12. They should have a wider look at the area around Te Taou Reserve. This would be an ideal opportunity to remove much of the ugly parking there and extend the reserve. One of the Te Taou Cresent connections to Beach road could possibly be closed. Also that strange parking area below the parliament Street steps could be improved or removed.

  13. Is anyone else surprised by how expensive this is? $11m for 1.9 km seems like a load of money. At 4 m wide this works out at $1447 / m2 You could just about build a house for that

    1. I’m not. It involves moving kerb lines, which means redoing drainage, probably moving services, it means reconfiguring intersections, traffic lights, resurfacing, repainting etc.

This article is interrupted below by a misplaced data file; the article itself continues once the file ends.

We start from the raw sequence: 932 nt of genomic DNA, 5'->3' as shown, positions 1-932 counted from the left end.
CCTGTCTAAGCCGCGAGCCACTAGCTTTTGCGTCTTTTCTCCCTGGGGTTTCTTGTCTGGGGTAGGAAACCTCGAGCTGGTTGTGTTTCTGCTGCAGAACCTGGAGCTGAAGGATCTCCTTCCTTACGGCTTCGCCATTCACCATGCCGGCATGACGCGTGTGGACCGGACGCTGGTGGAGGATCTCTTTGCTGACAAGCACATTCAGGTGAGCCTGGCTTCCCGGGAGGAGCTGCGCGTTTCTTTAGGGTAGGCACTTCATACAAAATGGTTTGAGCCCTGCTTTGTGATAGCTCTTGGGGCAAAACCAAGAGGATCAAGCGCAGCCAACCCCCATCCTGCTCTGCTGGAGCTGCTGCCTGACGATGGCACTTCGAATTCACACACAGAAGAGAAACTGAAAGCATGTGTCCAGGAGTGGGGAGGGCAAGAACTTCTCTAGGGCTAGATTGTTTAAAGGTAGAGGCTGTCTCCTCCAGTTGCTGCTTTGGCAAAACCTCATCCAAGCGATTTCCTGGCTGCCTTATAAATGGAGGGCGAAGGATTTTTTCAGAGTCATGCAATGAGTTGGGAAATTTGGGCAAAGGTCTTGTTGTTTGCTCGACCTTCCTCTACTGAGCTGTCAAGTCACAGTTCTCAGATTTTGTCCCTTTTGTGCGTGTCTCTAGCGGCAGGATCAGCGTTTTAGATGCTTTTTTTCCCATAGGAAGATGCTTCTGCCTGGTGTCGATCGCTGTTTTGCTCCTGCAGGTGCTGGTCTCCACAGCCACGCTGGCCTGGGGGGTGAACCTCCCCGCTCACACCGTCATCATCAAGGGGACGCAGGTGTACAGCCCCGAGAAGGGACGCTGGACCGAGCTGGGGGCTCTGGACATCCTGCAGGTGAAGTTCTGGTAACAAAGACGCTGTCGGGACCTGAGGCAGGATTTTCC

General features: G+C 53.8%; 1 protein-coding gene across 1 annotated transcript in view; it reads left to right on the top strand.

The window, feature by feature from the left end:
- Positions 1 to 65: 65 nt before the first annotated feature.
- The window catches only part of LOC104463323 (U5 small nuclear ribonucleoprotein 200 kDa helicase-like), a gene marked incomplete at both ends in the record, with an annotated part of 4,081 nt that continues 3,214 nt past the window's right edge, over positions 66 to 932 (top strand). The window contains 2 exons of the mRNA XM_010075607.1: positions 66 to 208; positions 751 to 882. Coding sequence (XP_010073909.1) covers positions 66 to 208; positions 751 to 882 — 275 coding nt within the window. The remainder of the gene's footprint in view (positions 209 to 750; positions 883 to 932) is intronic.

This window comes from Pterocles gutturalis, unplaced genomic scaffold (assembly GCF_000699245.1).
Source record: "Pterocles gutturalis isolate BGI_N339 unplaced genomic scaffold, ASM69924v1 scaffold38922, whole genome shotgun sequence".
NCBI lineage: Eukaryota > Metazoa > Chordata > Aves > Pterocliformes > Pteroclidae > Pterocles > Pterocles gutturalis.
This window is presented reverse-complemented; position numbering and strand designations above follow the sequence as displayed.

Reconstructing part of a busy downtown street is surely more expensive than building a house.

      1. Nick, I don’t believe the costs for Beach Road have been released yet? The 11 million and 1.9km is for Grafton Gully only.

        1. Oh right, sorry I misunderstood the comment. As you say below it involves a new underpass and some other big engineering works so not surprised by the cost. Compared to any other transport project it’s a complete bargain.

          1. Actually the Beach Rd costs could make an interesting comparison.. street works -v- off street, both in the city centre.

            For me, it’s the street works rather than the Grafton gully track that has the potential to be a real game changer. I hope their costs are favourable by comparison.